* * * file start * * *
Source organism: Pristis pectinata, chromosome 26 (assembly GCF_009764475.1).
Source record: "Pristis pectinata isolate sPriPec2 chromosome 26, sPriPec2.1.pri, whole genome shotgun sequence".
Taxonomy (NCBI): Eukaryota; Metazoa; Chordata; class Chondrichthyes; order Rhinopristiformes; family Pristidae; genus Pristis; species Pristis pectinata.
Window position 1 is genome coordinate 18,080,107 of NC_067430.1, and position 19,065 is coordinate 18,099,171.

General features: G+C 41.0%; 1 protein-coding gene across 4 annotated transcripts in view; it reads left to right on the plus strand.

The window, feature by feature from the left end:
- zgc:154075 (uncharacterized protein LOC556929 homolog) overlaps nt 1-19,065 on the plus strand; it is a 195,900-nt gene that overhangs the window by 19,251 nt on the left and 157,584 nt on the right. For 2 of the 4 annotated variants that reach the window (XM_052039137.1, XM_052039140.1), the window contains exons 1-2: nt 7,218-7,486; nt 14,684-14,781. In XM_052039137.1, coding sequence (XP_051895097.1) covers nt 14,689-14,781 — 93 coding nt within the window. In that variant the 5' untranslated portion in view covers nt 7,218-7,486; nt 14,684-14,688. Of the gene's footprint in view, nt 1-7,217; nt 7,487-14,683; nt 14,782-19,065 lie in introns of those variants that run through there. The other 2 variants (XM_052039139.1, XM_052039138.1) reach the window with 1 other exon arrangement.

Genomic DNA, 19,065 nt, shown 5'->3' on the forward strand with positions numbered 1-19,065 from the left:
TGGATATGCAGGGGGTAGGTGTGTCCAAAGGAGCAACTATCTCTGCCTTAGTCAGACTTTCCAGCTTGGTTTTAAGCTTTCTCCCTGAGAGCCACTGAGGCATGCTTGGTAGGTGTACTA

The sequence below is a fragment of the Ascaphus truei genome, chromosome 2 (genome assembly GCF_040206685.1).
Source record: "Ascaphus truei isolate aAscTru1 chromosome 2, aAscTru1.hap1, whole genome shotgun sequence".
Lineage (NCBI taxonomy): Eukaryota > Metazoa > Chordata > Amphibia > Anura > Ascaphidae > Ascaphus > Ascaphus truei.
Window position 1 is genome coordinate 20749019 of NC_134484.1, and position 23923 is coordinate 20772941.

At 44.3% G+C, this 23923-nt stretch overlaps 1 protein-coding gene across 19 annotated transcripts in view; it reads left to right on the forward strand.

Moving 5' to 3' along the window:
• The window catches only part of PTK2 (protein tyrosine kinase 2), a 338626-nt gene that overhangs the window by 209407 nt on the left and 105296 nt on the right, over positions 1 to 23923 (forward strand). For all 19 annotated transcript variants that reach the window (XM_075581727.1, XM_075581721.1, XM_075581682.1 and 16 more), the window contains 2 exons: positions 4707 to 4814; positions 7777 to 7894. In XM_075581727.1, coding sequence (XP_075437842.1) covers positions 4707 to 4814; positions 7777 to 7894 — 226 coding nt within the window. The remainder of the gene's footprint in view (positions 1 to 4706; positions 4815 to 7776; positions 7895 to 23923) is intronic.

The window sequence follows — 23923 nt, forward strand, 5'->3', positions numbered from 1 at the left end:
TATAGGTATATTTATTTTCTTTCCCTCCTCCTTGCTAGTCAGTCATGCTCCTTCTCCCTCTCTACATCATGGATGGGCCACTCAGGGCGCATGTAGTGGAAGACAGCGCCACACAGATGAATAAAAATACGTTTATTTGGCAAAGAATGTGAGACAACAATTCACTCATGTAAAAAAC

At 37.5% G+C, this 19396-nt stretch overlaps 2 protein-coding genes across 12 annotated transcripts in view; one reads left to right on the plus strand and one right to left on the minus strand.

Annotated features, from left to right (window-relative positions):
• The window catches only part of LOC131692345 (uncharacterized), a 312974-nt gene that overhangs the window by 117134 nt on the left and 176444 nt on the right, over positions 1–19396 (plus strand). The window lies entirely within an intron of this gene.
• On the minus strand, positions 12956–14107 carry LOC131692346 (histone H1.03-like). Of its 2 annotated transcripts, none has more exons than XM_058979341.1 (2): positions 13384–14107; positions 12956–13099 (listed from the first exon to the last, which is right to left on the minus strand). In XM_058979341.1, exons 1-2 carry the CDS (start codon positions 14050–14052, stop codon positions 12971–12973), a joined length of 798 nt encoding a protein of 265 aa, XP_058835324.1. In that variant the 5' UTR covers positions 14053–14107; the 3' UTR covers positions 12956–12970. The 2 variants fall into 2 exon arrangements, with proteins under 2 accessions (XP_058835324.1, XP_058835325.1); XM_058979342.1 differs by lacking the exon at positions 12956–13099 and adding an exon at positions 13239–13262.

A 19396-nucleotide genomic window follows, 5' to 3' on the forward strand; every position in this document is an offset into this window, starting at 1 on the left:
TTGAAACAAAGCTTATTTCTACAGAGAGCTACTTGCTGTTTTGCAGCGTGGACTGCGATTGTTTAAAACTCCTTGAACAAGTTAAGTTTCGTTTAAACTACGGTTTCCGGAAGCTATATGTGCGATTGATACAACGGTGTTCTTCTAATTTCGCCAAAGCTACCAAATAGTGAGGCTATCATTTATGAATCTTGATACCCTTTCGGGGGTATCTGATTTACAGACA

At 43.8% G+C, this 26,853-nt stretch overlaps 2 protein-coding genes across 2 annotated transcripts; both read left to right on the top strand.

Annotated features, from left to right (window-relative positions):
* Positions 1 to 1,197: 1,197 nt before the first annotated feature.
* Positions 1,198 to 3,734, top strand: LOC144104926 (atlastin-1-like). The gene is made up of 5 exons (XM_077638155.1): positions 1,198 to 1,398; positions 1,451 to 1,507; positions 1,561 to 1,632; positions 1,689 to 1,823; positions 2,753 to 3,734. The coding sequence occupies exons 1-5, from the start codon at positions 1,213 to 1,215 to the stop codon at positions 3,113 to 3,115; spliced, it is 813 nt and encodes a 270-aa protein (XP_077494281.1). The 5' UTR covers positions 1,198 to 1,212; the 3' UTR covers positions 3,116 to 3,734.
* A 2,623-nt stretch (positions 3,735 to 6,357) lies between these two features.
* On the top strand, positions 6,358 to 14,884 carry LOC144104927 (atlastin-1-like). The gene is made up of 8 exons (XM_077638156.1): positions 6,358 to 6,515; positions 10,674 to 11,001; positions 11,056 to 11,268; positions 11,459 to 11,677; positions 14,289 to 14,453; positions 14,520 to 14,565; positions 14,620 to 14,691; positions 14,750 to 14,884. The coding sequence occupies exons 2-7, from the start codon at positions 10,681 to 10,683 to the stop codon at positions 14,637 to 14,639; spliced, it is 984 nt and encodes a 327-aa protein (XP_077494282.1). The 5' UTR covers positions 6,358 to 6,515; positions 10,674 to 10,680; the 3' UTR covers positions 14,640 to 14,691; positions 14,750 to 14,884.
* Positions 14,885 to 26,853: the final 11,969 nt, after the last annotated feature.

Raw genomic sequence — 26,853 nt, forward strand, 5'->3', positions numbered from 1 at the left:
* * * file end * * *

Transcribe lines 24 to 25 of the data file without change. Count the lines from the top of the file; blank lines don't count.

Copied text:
TTGAAACAAAGCTTATTTCTACAGAGAGCTACTTGCTGTTTTGCAGCGTGGACTGCGATTGTTTAAAACTCCTTGAACAAGTTAAGTTTCGTTTAAACTACGGTTTCCGGAAGCTATATGTGCGATTGATACAACGGTGTTCTTCTAATTTCGCCAAAGCTACCAAATAGTGAGGCTATCATTTATGAATCTTGATACCCTTTCGGGGGTATCTGATTTACAGACA

At 43.8% G+C, this 26,853-nt stretch overlaps 2 protein-coding genes across 2 annotated transcripts; both read left to right on the top strand.